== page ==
Posts

Managing Expectations for Mother’s Day

Break down these 3 barriers so you can all win and feel the love!

Have you ever asked your spouse what they plan on doing for you on Mother’s Day? Raise your hand if they’ve replied:

Shoot… Is that THIS weekend? 

or

Whatever you want to do, Babe.

or

Umm… nothing. You’re not my mom. 

All wrong answers. That sinking feeling of being unappreciated, taken for granted and forgotten drowns out any last-minute plans they may try to scramble together. The damage has been done. 

Your expectations to be thought of and celebrated have been shattered to dust. And if this isn’t the first, second, or third offense, you may even feel numb to it now. Disappointment is inevitable. No point in getting your hopes up, right?

You’ve probably figured out by now that motherhood is a thankless job. It’s not just what you do – it becomes who you are. It’s like breathing… and it’s natural, instinctual, automatic. But it’s also grueling, emotional and exhausting. So having your family acknowledge all that hard work AND celebrate it one day out of the entire year is not asking for too much. 

But what trips up most couples is actually that – the ASKING part. “What are you going to do for me?” is a loaded question if you already have unspoken expectations of what you want.

But shouldn’t my spouse care enough to look at a calendar and plan ahead? Shouldn’t they know me well enough to know what I’d want to do/how I’d like to be celebrated? Shouldn’t they realize that even though I’m not THEIR mother, I’m a mother, and that’s what this holiday is all about?!

First, that’s a lot of shoulding… So let’s break down some expectation barriers together so we can all win on Mother’s Day.

Barrier #1: You expect your spouse to think and act like you.

It’s easy to believe that everyone (including your spouse) sees the world the way you do. This sets you up for some pretty unrealistic expectations and 

disappointment. You want your spouse to magically know and do exactly what you would do (and probably are doing for your own mother). Maybe you expect them to…

  • Speak the same love language as you. For example: Your spouse may think a signed card shows they care, while you long for a handwritten, thoughtful love letter. Or they may think flowers are the universal language of love, but you find them impractical and a waste of money. Or they may tell you to take the “day-off” and go get a massage or do your nails or whatever you want… but your love language is Quality Time, and you want to celebrate with your family (without any of the normal responsibilities of motherhood…)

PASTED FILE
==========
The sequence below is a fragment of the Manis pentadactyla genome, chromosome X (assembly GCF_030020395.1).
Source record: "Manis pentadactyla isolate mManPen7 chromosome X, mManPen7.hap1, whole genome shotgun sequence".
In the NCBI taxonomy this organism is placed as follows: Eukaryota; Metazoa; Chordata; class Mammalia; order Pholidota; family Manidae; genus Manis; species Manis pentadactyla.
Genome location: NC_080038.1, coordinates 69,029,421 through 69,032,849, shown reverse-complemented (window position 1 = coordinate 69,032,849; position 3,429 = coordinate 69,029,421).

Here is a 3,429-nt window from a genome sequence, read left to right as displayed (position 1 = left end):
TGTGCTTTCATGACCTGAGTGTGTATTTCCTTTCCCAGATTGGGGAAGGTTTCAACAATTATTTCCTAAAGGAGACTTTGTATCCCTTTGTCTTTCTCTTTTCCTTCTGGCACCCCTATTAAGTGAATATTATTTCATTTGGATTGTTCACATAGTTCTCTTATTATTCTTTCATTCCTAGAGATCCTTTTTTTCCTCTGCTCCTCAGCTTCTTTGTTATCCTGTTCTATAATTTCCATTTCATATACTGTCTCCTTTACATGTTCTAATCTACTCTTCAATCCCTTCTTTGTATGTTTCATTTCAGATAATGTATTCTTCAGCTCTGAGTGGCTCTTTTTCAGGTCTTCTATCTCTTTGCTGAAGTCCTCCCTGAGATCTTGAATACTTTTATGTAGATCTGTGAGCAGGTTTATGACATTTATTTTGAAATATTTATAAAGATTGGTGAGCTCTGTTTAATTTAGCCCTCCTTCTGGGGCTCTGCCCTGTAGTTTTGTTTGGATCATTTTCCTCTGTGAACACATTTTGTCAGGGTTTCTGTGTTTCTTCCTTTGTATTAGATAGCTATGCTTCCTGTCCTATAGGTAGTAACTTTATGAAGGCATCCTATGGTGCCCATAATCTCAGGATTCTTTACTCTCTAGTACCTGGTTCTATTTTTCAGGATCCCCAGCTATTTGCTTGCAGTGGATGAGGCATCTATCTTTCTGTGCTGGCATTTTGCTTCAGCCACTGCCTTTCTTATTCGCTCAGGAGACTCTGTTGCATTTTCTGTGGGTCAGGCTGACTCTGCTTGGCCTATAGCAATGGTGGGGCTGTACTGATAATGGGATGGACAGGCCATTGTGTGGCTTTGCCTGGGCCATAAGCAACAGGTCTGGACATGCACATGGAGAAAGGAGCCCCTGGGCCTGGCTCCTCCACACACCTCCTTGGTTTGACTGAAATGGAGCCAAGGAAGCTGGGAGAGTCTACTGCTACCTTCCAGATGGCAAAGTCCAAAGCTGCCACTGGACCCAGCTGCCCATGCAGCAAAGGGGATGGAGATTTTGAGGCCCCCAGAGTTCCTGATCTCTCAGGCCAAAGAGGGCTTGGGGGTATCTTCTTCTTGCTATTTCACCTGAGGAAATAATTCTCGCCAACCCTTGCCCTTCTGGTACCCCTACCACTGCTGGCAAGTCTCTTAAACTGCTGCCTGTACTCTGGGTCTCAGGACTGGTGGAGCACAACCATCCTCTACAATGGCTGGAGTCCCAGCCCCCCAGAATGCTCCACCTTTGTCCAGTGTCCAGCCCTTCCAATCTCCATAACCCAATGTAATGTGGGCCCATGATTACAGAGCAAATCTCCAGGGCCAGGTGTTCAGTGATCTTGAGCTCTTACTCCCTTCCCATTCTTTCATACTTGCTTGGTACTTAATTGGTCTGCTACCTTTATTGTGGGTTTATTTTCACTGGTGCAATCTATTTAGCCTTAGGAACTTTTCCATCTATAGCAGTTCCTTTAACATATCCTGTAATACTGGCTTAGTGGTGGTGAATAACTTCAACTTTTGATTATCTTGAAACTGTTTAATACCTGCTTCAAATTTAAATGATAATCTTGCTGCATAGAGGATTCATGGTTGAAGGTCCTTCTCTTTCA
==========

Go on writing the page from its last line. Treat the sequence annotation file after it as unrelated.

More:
• Have the same skills as you. For example: Your spouse is a spontaneous, in-the-moment kind of person. They don’t enjoy planning. So they wait ‘til the last minute to figure out what to do. But this seems lazy or unthoughtful to you (a planner) when really, it’s their natural temperament. Or they are very logical, and thinking of creative ways to show love is like speaking a foreign language to them. So they get you a super practical gift like new towels or a car charger when you want something meaningful.

Break down the barrier by realizing that your spouse is a unique individual.

They are not YOU. And that’s a good thing! Our differences make us stronger. Talk about your differences. You most likely are speaking different love languages, so discover what each other’s love language is and try to speak it fluently and frequently. If you already know each other’s love languages, a simple reminder can go a long way! 

Barrier #2: You expect your spouse to read your mind.

Whether you’ve been together for 3 years or 30… your spouse cannot read your mind. We joke about this – but when was the last time you’ve thought or said, “You should know what I like! I’ve only told you 1 million times!”? Been there, said that way too often.

The real issue here is that you long to feel seen, understood, and known deeply. This requires intentionally working on your emotional intimacy, which is an ongoing process of growing in your understanding of each other’s feelings, hopes, dreams, fears, motivations, etc. You know what you want and need. But it changes over time and throughout different seasons of life. 

Break down the barrier by telling your spouse exactly what you’d like for Mother’s Day and why it’s so important to you.

Sharing what would make you feel the most acknowledged, valued and celebrated doesn’t diminish your spouse’s effort; it encourages it. The more you tell your spouse how you feel loved the most and why, the more your spouse has the chance to love you in that way… and the deeper your emotional intimacy will grow.1 This doesn’t mean you have to plan the whole day. You just have to clearly communicate what you want or need. Leave the little details up to your spouse! 

Barrier #3: You expect your spouse to be perfect.

No matter how hard your spouse tries, they’ll never be perfect. Expecting perfection sets unrealistic standards that will make them believe they aren’t good enough. It’ll push them away, and you’ll end up experiencing the opposite of what you wanted to feel.